Take Me Outside: A look at cicadas
A female cicada lays eggs on a tree branch in this undated handout photo, from the University of Illinois, in Champaign. The noisy, red-eyed periodical cicada is starting to emerge for their weeks-long frenzy of molting, mating and egg laying. Illinois has occurences of 13-year and 17-year life cycle. (AP Photo/University of Illinois, James Appleby)
Hazel Prunier of Nashua prepares to enter a facial scanner during a seminar for hair professionals sponsored by the Melanoma Foundation of New England Monday, July 22nd, at the Puritan Conference Center in Manchester. The MFNE, based in Concord, MA, conducts seminars for hair professionals throughout New England, instructing attendees to recognize signs of melanoma on their clients. The Foundation reasons that hair professionals are in a unique position to screen their clients for the deadly disease since they see clients many times in a year, whereas most people see a dermatologist only once a year.
Gil Talbot for the Monitor
When I was growing up we called them “heat bugs” because they buzzed on the hottest days of summer. The high-pitched whine of the annual cicada is usually heard during the hot, “dog days” of summer, so they are also called dog day cicadas. As adults, these insects are 11∕2 to 21∕4 inches long with robust brownish bodies and transparent wings that extend past their backs. Their bulging eyes stick out from the sides of their heads so they don’t at all resemble locusts or tree crickets, though they are sometimes called those names.
There has been a lot of “buzz” lately about cicadas. Periodical cicadas, particularly, have a fascinating life cycle which includes spending 13 to 17 years underground. They garner a lot of attention when they emerge, as they are doing this year – but not in New Hampshire.
All female cicadas lay eggs in the twigs of deciduous trees. When the eggs hatch into nymphs, they fall to the ground and burrow into the soil where they stay for two to 17 years, depending on the species. While underground, they feed on plant roots, sucking the sap, but not causing major damage. They also molt and grow in an unusually long life cycle for an insect. At the appointed time, the nymphs emerge from the ground. Climbing up into a tree, they find a place to transform. Like Superman shedding his Clark Kent suit and springing forth ready to fly, this once land-bound creature splits out of its exoskeleton with large wings bound for higher terrain.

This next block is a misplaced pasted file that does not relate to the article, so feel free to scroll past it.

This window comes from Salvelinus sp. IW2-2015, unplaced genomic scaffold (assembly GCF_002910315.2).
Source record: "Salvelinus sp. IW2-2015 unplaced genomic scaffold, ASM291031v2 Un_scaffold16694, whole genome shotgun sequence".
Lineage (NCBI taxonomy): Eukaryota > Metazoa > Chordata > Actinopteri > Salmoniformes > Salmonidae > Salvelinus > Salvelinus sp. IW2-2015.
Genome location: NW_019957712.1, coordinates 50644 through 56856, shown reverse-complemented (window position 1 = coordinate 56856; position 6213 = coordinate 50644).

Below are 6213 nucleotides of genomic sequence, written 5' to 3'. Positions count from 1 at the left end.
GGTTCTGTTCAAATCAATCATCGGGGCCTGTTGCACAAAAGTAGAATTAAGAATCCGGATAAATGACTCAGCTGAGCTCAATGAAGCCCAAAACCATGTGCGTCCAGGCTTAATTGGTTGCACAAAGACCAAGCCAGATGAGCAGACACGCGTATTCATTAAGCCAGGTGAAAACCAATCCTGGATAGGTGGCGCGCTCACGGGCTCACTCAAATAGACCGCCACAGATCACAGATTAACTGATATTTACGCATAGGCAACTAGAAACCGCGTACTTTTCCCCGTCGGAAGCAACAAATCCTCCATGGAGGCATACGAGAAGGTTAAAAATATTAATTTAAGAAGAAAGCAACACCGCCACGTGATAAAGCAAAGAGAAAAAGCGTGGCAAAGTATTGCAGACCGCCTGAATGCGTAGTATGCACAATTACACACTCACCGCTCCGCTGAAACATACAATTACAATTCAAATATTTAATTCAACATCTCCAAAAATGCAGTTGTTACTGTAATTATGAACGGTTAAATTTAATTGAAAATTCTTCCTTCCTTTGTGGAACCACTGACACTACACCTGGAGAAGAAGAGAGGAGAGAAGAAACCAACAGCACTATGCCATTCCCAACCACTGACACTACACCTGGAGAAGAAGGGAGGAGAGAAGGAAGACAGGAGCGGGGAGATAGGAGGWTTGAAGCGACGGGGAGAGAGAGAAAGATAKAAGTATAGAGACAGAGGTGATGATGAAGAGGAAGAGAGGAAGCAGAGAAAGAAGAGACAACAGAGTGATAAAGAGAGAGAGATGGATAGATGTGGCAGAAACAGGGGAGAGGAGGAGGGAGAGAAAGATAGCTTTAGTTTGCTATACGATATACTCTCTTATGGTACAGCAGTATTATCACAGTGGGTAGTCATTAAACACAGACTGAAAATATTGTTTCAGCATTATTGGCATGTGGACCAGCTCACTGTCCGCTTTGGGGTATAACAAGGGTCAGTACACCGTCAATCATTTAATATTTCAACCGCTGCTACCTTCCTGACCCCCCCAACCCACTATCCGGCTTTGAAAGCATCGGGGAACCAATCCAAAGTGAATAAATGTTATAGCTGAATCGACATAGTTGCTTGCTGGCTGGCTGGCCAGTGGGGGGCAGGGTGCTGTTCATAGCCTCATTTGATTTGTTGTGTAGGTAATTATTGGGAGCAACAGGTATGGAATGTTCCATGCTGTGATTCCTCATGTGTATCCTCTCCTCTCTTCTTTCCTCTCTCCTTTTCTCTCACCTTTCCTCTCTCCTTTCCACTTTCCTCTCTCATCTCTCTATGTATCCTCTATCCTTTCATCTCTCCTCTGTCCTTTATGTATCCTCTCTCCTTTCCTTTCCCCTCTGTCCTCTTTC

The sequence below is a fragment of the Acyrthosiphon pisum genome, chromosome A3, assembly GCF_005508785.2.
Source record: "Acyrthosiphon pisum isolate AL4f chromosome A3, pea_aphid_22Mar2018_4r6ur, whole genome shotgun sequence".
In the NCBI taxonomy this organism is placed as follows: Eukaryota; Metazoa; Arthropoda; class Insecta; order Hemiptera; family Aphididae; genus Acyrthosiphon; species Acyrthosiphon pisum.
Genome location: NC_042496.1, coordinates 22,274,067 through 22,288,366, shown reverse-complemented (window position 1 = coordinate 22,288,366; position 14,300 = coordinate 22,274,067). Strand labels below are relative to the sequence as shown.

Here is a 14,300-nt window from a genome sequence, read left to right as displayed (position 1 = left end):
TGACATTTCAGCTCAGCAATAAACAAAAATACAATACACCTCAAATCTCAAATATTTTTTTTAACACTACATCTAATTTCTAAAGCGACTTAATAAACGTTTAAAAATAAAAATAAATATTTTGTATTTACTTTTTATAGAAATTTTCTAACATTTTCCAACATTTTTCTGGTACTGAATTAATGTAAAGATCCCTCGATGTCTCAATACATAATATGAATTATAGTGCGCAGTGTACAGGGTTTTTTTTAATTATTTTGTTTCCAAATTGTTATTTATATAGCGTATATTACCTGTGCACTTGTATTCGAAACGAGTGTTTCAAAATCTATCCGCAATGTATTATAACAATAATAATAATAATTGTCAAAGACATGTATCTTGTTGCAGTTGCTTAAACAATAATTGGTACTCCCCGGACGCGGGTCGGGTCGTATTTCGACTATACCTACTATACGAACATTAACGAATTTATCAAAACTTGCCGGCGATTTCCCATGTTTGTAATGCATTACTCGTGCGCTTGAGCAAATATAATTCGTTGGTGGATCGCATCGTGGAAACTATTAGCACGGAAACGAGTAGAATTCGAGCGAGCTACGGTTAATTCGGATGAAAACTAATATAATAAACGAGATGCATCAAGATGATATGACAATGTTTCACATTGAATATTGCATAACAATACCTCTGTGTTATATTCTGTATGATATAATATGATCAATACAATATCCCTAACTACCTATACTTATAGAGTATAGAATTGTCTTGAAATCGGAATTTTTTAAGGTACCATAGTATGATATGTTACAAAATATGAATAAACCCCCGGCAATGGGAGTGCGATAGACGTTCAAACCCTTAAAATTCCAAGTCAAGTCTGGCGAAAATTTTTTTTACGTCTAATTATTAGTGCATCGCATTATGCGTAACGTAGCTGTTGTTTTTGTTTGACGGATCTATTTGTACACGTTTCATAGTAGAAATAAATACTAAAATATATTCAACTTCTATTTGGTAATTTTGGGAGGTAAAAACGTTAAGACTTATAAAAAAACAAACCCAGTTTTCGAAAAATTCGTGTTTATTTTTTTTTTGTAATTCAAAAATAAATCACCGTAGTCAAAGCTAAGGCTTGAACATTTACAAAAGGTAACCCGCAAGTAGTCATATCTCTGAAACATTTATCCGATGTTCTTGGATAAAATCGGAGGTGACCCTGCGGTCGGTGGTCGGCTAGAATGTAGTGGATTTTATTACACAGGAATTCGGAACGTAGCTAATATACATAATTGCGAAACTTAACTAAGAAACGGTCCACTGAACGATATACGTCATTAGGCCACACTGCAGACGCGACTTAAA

From the tree tops, male cicada advertise their presence using the tell-tale buzzing. The buzz starts out long and continuous, growing with intensity and loudness and dying off at the end. The particular sound, time of day and habitat are unique for each species.
This sound is not made by rubbing their legs together the way crickets and grasshoppers do. Rather they expand and contract a membrane at the end of their thorax. The vibration is amplified by a chamber in the abdomen, making it one of the loudest sounds in the insect world. The “songs” can reach as high as 90 to 120 decibels, or about the level of some power mowers.
All of this behavior is exhibited by our local annual cicadas except they spend only two to five years underground. Because of different broods, we experience them annually in consistent abundance. Late July and early August is typically the best time to listen and watch for them. When you hear them, head for the tree where they are singing. Look on the ground beneath the tree. You may find 1∕2-inch holes left by the emerging nymphs.
The next thing to look for is the exoskeleton of the nymph. These are light brown casings the exact shape of the nymph, including their legs, eyes, wing buds and abdomen. The empty shell will have a slit down the back revealing where the adult broke out of its juvenile wrapper. The casings can be found clinging to the bark of a tree or a branch.
In New Hampshire, the adults are rather difficult to see because they hang out high up in the trees and are usually solitary. However, anywhere south of Connecticut, in the territory of the periodical cicadas, their sheer numbers make them hard to miss. If you have friends or relatives that live there you may have heard stories of the mass emergence of these creatures earlier in the summer. Crunching under feet, darkening garage roofs, filling swimming pools, driving people batty with their sound, these are the tales that come from those regions. Having been in Virginia during an earlier emergence of periodical cicadas, I can attest to the deafening nature of that mass of sound.
But here, we can just search them out, enjoy the warmth of summer that is their catalyst for activity and appreciate the fact that they are benign insects that just make interesting sounds. They are one of the few insects that don’t carry disease, don’t harm plants and don’t sting or bite.
They actually help aerate the soil and provide food for birds and sometimes people. So as summer progresses, be thankful that we live in New Hampshire and that not all insects are like mosquitoes and tomato horn worms!